Suharto emerged on to the steps of the public prosecutor's office yesterday to tell a crowd: "As a good citizen, I came because no one is above the law." The former general, ousted from power in May, was questioned for more than three hours.
Suharto, 77, had to answer questions about massive tax perks given to a car manufacturing company run by his son, Bambang Trihatmojo. The questions also touched on the possible misuse of hundreds of millions of charity dollars, and on land purchases made by Suharto and his family.
Suharto says he has only the money he saved from his presidential salary. Investigators have found about pounds 1.8m in local bank accounts, as well as large tracts of land in his name, and his six children are shareholders in many companies.Critics estimate his wealth at $4bn.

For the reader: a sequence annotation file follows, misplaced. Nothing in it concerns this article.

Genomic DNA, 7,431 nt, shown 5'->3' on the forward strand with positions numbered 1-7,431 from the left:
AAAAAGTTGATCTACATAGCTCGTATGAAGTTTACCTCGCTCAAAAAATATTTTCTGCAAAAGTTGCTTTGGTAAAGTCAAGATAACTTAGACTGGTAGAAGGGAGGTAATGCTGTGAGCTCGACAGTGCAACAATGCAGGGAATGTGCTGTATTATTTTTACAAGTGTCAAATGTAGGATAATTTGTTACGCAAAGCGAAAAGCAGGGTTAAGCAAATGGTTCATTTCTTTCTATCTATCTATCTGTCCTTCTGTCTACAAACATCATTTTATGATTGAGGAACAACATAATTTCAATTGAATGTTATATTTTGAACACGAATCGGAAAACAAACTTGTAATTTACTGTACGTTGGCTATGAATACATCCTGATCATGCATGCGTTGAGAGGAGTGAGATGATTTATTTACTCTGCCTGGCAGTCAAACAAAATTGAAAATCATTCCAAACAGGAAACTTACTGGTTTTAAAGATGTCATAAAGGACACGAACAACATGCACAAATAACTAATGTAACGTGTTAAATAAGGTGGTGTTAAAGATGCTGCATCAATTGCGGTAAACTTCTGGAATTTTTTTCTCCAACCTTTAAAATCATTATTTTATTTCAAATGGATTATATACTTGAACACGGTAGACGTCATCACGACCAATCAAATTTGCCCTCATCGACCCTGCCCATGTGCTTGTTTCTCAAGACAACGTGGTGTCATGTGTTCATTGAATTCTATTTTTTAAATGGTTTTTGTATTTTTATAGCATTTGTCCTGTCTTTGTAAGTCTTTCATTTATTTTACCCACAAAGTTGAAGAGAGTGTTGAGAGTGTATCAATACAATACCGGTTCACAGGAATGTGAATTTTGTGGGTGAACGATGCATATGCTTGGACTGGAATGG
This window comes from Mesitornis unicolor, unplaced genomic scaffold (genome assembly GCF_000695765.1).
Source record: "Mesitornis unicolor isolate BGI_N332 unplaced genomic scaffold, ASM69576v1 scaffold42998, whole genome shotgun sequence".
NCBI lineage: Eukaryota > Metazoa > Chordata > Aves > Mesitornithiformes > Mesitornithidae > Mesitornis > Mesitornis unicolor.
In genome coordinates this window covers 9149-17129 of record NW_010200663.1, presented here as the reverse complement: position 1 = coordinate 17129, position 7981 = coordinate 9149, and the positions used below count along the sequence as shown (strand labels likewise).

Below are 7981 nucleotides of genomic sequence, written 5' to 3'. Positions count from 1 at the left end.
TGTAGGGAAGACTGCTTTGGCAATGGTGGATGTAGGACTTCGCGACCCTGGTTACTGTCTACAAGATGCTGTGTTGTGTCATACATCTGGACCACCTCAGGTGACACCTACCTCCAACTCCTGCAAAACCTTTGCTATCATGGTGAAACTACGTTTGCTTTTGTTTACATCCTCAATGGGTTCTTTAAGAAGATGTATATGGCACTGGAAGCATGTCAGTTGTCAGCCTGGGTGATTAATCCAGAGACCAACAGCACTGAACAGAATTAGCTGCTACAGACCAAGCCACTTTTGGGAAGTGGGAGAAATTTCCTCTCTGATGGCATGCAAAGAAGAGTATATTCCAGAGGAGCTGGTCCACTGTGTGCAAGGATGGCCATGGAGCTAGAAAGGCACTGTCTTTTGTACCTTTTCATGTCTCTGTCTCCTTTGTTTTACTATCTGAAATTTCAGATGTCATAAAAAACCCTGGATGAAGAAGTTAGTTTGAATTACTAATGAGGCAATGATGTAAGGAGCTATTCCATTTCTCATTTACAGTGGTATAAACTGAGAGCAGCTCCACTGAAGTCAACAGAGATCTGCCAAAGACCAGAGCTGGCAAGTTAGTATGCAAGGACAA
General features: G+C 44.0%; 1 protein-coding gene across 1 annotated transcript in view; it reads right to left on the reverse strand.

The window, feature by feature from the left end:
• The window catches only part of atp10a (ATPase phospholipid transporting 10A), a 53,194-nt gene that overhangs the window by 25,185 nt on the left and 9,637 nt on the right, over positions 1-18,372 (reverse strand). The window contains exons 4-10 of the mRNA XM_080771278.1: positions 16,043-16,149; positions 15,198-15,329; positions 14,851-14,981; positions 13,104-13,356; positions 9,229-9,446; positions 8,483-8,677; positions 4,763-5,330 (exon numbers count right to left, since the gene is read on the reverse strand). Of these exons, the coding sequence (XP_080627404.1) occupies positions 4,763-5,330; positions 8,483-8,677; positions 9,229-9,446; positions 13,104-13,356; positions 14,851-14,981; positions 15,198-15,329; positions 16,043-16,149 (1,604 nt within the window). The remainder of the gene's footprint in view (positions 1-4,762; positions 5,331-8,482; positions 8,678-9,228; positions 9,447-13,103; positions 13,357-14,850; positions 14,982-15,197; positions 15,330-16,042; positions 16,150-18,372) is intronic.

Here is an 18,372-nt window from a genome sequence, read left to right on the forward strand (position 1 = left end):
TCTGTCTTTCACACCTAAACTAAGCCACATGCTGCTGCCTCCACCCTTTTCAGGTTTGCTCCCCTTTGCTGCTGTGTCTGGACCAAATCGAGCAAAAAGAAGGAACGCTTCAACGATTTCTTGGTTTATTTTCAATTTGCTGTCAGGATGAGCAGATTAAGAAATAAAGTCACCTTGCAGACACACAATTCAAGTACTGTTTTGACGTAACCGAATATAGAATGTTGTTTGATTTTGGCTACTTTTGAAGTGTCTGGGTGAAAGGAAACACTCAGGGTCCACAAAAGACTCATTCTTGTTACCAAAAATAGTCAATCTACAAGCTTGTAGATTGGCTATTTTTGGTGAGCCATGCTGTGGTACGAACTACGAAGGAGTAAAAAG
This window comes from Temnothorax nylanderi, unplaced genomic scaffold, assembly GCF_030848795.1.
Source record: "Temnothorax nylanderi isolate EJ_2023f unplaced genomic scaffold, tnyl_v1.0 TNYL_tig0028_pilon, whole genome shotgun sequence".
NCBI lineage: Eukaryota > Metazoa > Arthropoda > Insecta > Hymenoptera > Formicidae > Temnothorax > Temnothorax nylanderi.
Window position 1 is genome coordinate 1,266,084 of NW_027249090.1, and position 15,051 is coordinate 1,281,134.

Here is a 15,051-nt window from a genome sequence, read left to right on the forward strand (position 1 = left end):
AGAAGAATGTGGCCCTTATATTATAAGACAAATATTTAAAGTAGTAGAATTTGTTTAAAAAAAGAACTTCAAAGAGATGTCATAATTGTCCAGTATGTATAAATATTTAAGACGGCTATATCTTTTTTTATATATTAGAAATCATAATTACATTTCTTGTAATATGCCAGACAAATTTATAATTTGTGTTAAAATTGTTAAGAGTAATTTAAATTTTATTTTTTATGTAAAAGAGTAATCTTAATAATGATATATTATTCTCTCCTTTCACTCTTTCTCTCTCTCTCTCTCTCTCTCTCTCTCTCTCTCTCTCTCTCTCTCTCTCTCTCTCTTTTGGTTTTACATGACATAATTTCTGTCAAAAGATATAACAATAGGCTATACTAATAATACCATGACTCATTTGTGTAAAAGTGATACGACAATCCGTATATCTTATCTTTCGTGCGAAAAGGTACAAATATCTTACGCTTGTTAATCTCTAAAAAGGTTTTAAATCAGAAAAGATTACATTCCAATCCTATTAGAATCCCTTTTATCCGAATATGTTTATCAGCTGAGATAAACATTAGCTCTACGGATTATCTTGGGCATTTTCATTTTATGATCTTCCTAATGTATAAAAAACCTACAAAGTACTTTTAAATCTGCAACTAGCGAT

The prosecutor must decide if there is enough evidence to charge Suharto. The issue is as much political as legal; one of Suharto's advisers hinted last week that the former president could dish the dirt on his proteges in the government, who include his successor, B J Habibie. "If Suharto does go to court, it could drag down the government," said one of Suharto's advisers, Yohanes Yacob.Reuse content